Wednesday, March 18, 2015

'The Cuckoo's Calling' by #JKRowling Writing as Robert Galbraith


I loved this audiobook, so I'm as surprised as you are that I simply don't have very much more to say about it, other than what I covered in my March 1st post. Just a few talking points, then:

- The title, of course, comes from a poem by Christina Rossetti called "The Dirge." I haven't read much of Rossetti. I'm slightly more familiar with her notorious uncle, John William Polidori.

- I said Rowling has a casual familiarity with 400 years of British literature, but she also makes at least passing reference to American literature in this volume. A poem by Walt Whitman is mentioned. During the episode in which he learns of his ex-fiance's engagement and has too much to drink, Cormoran Strike reveals himself to have something in common with Robert E. Lee Prewitt in From Here to Eternity. Namely, both were boxers in their respective armies. Also, Strike is very, very drunk, as Prew so often gets in the War Trilogy.

Physically, Strike is described as a large, lumbering man with curly hair - less Montgomery Clift as Prew in From Here to Eternity, more John C. Reilly as John Storm in The Thin Red Line.

- Apart from Cormoran, Robin, and Lula herself, I think my favorite character is Guy Somé. First of all, it's hilarious that he gave himself a professional name that's a faux-Frenchified version of "some guy." Second of all, being gay, he had no sexual interest in Lula, yet he still loved her very, very much in a platonic way. I love their friendship. I hope he shows up again in The Silkworm.

But I really hope that in a future short story or drabble based on her Harry Potter characters, J.K. Rowling has one of them wear a Guy Somé design. I'd love to see Draco Malfoy in a studded hoodie. Astoria Greengrass can wear it when he's not home.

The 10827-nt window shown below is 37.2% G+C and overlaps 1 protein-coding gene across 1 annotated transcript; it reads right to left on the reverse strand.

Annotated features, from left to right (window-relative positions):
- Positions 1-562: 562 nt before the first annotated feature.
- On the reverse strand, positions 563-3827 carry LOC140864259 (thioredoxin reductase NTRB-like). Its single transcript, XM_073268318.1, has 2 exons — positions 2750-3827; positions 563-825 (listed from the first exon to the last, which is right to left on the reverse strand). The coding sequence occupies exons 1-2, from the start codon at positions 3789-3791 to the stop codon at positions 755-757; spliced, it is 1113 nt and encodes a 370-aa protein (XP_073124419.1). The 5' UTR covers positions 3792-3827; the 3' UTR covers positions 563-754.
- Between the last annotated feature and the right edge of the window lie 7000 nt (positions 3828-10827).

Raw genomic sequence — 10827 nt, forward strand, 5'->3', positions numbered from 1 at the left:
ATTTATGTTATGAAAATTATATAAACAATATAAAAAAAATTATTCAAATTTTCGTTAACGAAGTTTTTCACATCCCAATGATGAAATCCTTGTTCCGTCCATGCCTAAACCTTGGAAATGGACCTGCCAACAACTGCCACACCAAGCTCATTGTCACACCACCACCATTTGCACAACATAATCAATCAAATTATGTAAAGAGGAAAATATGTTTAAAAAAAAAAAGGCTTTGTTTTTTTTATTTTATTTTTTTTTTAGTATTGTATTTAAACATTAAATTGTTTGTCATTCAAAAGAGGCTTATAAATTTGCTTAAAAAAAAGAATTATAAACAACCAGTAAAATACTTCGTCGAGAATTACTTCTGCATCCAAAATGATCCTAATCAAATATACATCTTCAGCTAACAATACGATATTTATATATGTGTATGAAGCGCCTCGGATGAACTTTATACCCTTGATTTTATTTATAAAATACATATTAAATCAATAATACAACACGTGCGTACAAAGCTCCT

- Vashti is a great name for a high-end clothes shop. You may remember Queen Vashti of Persia from the Biblical book of Esther. When her drunken husband orders her to appear before him and his rowdy, drunken friends, Vashti refuses. She has sometimes been thought of as haughty and self-important in Jewish tradition, but to feminists it simply seems as if she valued her own worth over her husband's senseless "command." Vashti's reward is to be replaced by the more submissive Esther, much in the same way Lilith is replaced by the more submissive Eve.

- Nothing ever explained how Lula got that scar on her arm, so I'm just going to have to assume "from Voldemort" is the correct answer.

- Headcanon: Lula Landry and Fred Weasley are dating in heaven.

2 comments:

kimbacaffeinate said...

This is one on my wishlist and I hadn't considered audio...but you have me going to listen to a clip now. So glad you enjoyed it

Erin O'Riordan said...

Robert Glenister is wonderful narrator, by the way. His voice characterizations make me forget completely that I'm listening to a single person reading.